Due to complaints, there was correspondence back and forth about the invoices in early 1996. In a letter of 13 March 1996, the [Buyer] pointed out that it would not accept the invoices because it had not received any satisfactory answer to its complaints.
By the end of 1996 and in early 1997, the [Buyer] decided to return to the [Seller] the broken machines as well as some unused and unpacked machines. However, after the delivery drive to Italy had already started, the [Buyer]'s employee was informed by the [Seller] by telephone that the machines would only be taken back if the invoices would be settled. After that, the machines were not returned.
There is no serious purchase interest in goods with such defects; because of that the machines are without value and unsalable.
The [Seller] demanded payment of the open invoices out of the sales contract concluded with the [Buyer] amounting to 139,984 Austrian schillings [As] = 10,173.03 EURO. The [Buyer] objected since the machines were faulty, not usable and therefore without value, the [Seller]'s demand was unjustified.
The Court of First Instance rejected [Seller]'s payment demand as well as [Seller]'s demand for restitution in the first legal procedure. This verdict was affirmed as a partial verdict (arisen into legal validity) by the Court of Appeal concerning the refusal of the demand for restitution; however, it cancelled the verdict concerning the demand for payment and returned the case to the Court of First Instance after procedural enhancements. This reversal decision was not challenged by the parties even though the right to appeal to the Supreme Court was granted.
The Court of First Instance again rejected the [Seller]'s payment demand in the second legal procedure; it laid down the facts presented in the beginning and stated regarding the opinion of law of the Court of Appeal in the reversal decision, that the defects of the machines made them valueless and unsalable which would as a result lead to a nonsuit. This leads to a dismissal of the [Seller]'s action to recover the price.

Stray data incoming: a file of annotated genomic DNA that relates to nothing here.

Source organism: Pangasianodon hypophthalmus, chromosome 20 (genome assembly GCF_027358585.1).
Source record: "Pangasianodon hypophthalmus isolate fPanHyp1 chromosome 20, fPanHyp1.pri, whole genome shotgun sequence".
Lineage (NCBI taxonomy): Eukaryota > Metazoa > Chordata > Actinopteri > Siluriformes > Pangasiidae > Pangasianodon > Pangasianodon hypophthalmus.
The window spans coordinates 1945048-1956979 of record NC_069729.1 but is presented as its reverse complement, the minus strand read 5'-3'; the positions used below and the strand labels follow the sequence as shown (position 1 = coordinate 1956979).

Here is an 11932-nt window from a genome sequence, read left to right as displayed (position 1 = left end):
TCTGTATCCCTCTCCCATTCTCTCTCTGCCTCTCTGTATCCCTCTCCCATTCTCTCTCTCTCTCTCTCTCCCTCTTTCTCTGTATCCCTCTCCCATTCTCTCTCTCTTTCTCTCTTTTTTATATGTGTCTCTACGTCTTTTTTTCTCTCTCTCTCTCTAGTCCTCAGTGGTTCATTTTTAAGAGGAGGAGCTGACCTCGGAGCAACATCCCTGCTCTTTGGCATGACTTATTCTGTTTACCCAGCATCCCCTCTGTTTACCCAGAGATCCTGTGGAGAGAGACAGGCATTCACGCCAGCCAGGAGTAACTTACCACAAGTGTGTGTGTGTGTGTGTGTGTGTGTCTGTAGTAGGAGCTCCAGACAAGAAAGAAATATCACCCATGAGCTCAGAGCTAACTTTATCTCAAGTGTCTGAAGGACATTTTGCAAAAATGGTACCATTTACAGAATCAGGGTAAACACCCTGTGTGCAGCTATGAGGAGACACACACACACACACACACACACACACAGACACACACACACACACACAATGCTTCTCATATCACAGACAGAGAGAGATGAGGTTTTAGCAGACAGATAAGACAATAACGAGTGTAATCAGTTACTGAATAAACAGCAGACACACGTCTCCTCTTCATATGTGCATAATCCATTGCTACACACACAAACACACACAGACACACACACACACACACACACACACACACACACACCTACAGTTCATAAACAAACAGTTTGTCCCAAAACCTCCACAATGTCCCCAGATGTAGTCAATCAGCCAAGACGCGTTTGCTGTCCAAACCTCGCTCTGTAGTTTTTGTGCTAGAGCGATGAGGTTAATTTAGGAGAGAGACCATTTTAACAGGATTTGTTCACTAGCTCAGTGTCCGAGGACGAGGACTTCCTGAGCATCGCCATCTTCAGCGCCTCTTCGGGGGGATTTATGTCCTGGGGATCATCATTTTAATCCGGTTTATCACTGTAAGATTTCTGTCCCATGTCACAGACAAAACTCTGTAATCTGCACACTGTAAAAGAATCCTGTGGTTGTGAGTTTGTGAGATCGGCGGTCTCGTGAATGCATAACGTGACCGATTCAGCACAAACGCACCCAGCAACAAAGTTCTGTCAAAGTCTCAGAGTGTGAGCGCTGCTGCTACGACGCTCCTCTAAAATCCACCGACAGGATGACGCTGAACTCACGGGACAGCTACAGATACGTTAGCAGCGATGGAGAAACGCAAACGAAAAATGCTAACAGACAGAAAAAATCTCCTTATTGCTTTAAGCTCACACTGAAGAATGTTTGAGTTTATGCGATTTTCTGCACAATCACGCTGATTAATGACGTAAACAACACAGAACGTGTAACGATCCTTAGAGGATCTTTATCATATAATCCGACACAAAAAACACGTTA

The Court of Appeal affirmed this verdict regarding the principal claim. It stated that the faults of the product -- which were known to the [Seller] from the beginning (cf. Art. 40 CISG) -- justified a price reduction according to Art. 50 CISG.
The relative calculation method ordered by Art. 50 CISG resulted in a reduction of the price to zero since the delivered goods were worthless. The CISG does not restrict the price reduction to insignificant or recoverable defects. There is also no contradiction with the right of avoidance, which is limited to a certain period of time (cf. Art. 49(2) CISG): A fundamental breach of contract might already be in place in the case of slight defects or delays if they were of a contractually manifested, basic importance for one of the contracting parties.
The decrease in value is tied to the objective value of the product. The reduction to zero therefore is -- in contrast to avoidance of contract -- only possible in extreme cases (like the one at hand). This justified the reduction even though the right to avoidance is excluded.
Granted according to Art. 48 CISG, sellers have a right to remedy their failure to perform their obligations. But, in accordance with the clear wording of Art. 50 CISG, the right to price reduction is only excluded, if the remedy was carried out or else not allowed by the buyer. This, however, has not been claimed here.